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National TB Indicators Project: Initial Indicators and Performance Targets

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Methodology Employed

Selecting potential objectives: The Workgroup collected a wide range of potential objectives from a variety of sources, including current GPRA and HP2010 goals, California’s Tuberculosis Indicators Project objectives, Aggregate Reports for Tuberculosis Program Evaluation (ARPE) indices, and DTBE Cooperative Agreement goals. The Workgroup decided to focus on only those objectives for which there were reliable data already collected. We recognized that there were many other important program objectives that would be valuable in guiding performance evaluation, but without reliable data available, such objectives would not allow us to measure current performance or future improvement. In total, we considered 28 objectives.

Prioritizing objectives: The Workgroup members cast individual votes for the objectives they felt were most helpful as indicators of good program performance. Each member ranked their top 10 objectives in priority order, with their top pick being given a score of 10 and their 10th pick being given a score of 1. All votes were summed, and the 28 objectives were listed in priority order, from highest to lowest. Based on this prioritization, the Workgroup decided on 16 broad indicators and 24 objectives. Of these, the Workgroup focused on the four highest priority indicators and their 13 corresponding objectives for initial target setting.

Setting performance targets: To set performance targets, we first collected baseline data for each of the 13 highest priority objectives. We collected baseline information for the previous 5 years, when it was available. In most cases, this baseline information represented annual data from 2000, 2001, 2002, 2003 and 2004. In the case of objective 1, (“increase timely completion of treatment”), surveillance data lags 2 years behind case reporting, and the 5 years from 1998 to 2002 were used. For objectives based on the Aggregate Reports for Tuberculosis Program Evaluation (ARPE), data is available only for the 4 years from 2000 to 2003. For the objective related to culture identification, data was available only for 2003 and 2004.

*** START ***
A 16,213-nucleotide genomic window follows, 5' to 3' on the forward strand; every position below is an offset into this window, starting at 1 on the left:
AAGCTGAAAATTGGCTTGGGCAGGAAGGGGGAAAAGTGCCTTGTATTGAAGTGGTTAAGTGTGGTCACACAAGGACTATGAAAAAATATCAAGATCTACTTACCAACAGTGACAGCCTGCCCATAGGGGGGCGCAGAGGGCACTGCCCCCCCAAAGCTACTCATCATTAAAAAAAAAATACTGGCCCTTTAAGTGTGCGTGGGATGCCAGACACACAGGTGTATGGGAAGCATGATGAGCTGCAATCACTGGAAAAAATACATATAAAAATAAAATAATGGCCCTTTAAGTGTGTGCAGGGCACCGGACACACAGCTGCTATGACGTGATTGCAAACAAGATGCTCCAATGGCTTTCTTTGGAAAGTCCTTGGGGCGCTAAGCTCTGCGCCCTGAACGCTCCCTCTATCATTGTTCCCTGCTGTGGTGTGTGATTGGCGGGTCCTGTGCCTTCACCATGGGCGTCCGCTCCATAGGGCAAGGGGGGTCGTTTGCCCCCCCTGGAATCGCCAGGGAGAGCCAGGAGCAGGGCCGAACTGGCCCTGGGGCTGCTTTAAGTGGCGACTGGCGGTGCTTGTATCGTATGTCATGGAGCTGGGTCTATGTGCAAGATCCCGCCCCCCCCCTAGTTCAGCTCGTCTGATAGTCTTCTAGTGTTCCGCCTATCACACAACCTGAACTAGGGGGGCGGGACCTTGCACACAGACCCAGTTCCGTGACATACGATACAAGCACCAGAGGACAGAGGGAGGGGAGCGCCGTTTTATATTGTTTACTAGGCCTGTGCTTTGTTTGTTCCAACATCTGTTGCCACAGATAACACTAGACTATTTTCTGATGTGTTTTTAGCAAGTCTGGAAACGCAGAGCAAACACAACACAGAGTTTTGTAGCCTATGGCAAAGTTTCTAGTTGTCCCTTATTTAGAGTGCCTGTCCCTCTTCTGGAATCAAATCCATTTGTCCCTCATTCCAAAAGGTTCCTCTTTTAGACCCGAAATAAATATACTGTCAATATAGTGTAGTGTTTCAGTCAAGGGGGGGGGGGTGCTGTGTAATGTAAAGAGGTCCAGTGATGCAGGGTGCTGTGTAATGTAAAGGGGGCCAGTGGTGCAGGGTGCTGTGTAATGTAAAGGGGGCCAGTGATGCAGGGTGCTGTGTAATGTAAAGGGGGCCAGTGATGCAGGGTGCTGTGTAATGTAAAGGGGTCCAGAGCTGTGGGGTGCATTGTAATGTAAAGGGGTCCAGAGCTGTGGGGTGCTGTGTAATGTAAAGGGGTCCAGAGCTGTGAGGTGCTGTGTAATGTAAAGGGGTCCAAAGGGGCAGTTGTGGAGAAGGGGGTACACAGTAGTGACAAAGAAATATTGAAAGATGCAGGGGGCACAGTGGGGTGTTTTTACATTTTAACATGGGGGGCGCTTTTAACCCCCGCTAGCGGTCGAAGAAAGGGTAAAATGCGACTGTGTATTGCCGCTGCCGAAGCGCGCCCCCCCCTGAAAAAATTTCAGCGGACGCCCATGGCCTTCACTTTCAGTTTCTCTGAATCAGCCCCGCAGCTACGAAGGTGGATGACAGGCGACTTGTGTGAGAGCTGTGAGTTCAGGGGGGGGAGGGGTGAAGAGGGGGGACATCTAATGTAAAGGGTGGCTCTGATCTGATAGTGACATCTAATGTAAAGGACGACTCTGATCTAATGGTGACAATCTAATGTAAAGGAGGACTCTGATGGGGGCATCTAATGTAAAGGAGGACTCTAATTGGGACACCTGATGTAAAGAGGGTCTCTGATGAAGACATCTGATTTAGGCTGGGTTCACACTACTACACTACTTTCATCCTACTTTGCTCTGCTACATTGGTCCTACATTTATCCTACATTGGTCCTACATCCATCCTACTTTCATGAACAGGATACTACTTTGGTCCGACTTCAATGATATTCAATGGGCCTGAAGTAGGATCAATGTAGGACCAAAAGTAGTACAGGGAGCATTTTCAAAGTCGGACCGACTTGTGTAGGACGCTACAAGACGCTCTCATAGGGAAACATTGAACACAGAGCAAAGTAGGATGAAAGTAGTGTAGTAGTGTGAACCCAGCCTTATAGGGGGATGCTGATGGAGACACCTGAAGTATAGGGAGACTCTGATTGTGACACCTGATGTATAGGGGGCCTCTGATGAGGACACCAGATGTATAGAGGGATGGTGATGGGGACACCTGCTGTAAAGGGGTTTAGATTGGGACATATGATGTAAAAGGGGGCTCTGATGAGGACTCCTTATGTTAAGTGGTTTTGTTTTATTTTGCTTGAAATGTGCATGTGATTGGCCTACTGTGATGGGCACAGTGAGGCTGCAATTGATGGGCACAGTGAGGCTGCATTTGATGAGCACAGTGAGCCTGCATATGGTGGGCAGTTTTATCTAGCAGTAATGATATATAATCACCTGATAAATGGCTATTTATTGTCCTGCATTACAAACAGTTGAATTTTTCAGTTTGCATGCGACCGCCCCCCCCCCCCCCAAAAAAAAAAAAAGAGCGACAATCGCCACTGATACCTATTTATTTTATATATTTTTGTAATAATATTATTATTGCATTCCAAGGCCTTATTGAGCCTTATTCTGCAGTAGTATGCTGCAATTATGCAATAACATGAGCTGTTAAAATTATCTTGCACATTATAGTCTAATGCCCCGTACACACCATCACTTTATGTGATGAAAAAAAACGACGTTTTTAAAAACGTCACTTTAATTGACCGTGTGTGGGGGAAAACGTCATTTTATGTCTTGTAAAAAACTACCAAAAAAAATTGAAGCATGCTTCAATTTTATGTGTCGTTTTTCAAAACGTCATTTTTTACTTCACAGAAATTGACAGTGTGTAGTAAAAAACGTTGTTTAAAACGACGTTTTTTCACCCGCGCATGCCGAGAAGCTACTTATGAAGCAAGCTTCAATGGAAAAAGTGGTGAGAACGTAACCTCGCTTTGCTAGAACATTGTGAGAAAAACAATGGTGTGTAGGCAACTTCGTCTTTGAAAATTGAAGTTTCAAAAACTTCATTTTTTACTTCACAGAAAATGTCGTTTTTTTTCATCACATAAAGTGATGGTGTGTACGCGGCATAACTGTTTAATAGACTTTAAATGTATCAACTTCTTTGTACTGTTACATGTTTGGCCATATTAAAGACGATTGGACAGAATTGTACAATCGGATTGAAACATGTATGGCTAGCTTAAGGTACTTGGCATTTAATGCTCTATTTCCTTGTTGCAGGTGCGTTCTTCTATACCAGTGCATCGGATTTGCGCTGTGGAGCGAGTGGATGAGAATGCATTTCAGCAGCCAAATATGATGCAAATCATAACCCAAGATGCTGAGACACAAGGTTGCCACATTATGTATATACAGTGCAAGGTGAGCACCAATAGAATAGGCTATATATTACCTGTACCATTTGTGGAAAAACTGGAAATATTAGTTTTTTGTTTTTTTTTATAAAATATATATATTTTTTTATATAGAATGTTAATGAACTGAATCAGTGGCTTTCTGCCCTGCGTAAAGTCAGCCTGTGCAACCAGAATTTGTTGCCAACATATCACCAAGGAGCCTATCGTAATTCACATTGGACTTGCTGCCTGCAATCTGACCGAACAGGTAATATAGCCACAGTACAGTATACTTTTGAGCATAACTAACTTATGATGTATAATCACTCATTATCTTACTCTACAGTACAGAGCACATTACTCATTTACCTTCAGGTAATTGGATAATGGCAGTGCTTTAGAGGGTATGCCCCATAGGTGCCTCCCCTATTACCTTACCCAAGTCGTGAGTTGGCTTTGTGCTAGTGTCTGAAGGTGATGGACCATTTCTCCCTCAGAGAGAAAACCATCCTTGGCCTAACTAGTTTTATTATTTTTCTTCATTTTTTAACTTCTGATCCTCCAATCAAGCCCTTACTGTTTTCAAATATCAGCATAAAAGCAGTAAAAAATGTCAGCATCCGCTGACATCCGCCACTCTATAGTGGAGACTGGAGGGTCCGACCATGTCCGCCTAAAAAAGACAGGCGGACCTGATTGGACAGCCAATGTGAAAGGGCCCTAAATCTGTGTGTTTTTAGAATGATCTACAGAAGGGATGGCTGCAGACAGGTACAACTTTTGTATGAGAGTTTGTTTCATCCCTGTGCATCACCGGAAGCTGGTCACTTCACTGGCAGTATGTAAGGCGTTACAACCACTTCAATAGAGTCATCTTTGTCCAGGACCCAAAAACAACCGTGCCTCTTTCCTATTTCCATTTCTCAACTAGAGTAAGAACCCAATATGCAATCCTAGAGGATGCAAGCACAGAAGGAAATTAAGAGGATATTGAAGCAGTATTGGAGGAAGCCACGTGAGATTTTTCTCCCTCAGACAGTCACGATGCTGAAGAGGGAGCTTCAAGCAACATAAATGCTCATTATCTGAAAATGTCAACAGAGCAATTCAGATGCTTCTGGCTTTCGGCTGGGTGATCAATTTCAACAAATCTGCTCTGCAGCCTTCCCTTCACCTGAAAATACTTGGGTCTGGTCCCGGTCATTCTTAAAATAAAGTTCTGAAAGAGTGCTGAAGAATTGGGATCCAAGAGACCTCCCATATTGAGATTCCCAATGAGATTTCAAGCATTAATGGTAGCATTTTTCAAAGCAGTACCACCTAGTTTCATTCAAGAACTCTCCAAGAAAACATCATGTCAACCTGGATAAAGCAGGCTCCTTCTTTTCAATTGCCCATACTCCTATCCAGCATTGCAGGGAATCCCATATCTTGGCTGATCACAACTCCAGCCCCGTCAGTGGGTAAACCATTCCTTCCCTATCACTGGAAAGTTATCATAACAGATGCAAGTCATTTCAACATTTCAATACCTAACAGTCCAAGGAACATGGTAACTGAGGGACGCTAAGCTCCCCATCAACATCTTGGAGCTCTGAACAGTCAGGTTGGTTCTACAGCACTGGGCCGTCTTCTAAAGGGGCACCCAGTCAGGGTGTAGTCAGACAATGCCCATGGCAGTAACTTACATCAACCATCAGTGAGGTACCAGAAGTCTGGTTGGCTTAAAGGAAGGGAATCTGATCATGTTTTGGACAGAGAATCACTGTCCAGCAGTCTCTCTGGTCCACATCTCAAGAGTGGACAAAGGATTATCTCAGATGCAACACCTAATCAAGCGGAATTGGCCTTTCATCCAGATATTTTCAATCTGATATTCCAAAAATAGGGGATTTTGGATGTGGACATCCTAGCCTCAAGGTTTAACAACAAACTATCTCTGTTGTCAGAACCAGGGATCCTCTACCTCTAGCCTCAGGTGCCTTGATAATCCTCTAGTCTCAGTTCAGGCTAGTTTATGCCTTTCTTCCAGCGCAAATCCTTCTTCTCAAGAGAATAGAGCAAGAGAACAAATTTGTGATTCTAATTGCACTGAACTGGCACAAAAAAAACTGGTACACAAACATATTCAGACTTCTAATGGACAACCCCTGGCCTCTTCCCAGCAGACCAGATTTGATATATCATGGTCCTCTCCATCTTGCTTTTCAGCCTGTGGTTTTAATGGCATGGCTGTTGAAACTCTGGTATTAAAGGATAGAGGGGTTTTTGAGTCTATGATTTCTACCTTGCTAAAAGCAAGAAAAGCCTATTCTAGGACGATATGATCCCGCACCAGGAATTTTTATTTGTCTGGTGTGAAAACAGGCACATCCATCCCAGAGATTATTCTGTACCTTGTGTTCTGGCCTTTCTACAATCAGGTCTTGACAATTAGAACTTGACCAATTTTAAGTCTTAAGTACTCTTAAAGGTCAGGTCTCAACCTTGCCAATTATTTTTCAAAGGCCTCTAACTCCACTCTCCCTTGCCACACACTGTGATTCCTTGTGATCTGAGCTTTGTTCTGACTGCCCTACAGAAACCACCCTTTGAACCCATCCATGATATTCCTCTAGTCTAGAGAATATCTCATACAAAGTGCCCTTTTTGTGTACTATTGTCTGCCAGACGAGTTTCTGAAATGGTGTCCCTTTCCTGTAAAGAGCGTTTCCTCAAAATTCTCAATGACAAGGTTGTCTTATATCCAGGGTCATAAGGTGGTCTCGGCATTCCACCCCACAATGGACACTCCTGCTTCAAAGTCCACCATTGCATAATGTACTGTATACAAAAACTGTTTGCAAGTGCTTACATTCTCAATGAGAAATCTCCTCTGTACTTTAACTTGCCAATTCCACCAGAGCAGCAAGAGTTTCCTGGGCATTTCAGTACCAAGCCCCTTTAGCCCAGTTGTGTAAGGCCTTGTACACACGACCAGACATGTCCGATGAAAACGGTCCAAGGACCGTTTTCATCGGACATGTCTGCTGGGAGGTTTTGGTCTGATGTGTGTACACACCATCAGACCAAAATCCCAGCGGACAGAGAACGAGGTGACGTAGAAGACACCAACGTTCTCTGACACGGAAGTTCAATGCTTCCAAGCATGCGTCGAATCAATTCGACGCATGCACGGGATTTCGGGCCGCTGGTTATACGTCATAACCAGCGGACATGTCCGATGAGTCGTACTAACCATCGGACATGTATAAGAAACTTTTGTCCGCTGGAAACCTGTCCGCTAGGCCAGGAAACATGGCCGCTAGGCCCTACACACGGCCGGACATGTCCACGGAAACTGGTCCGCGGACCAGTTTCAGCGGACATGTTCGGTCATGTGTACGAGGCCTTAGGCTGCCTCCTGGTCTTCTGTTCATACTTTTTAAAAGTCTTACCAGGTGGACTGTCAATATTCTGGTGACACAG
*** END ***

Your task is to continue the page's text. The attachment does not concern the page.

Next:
Once baseline data were collected, we applied an exponential line fitting equation to forecast future values based on the baseline data and the assumption that all TB control program performance would remain constant (i.e., programs would not get better or more efficient nor would they get worse or less efficient). We used the Excel function Growth(), which applies the formula y=m^x to determine future values (“y”), based on the slope (“m”) of the baseline data points and the future year (“x”). We called this forecast of future national performance the “U.S. forecast.”

We considered two general approaches to setting performance targets. The first approach was to set future performance targets based on a percentage improvement over our U.S. forecast. Say, for arguments sake, that we decided to set our performance target as 20% better than our forecast. If our forecast indicated that the nation was improving at rate of 2% per year on completion of therapy, our new target would be to improve at a rate of 2.4% per year. This approach has the advantage of being simple to understand and to calculate, and we could decide how ambitious to make these targets by simply varying the percentage improvement we decided on. The biggest disadvantage to this first approach, and the ultimate reason this approach was rejected, is that whatever percentage improvement we decided on would be arbitrary, and we had no way to know a priori if a particular percentage improvement was realistic.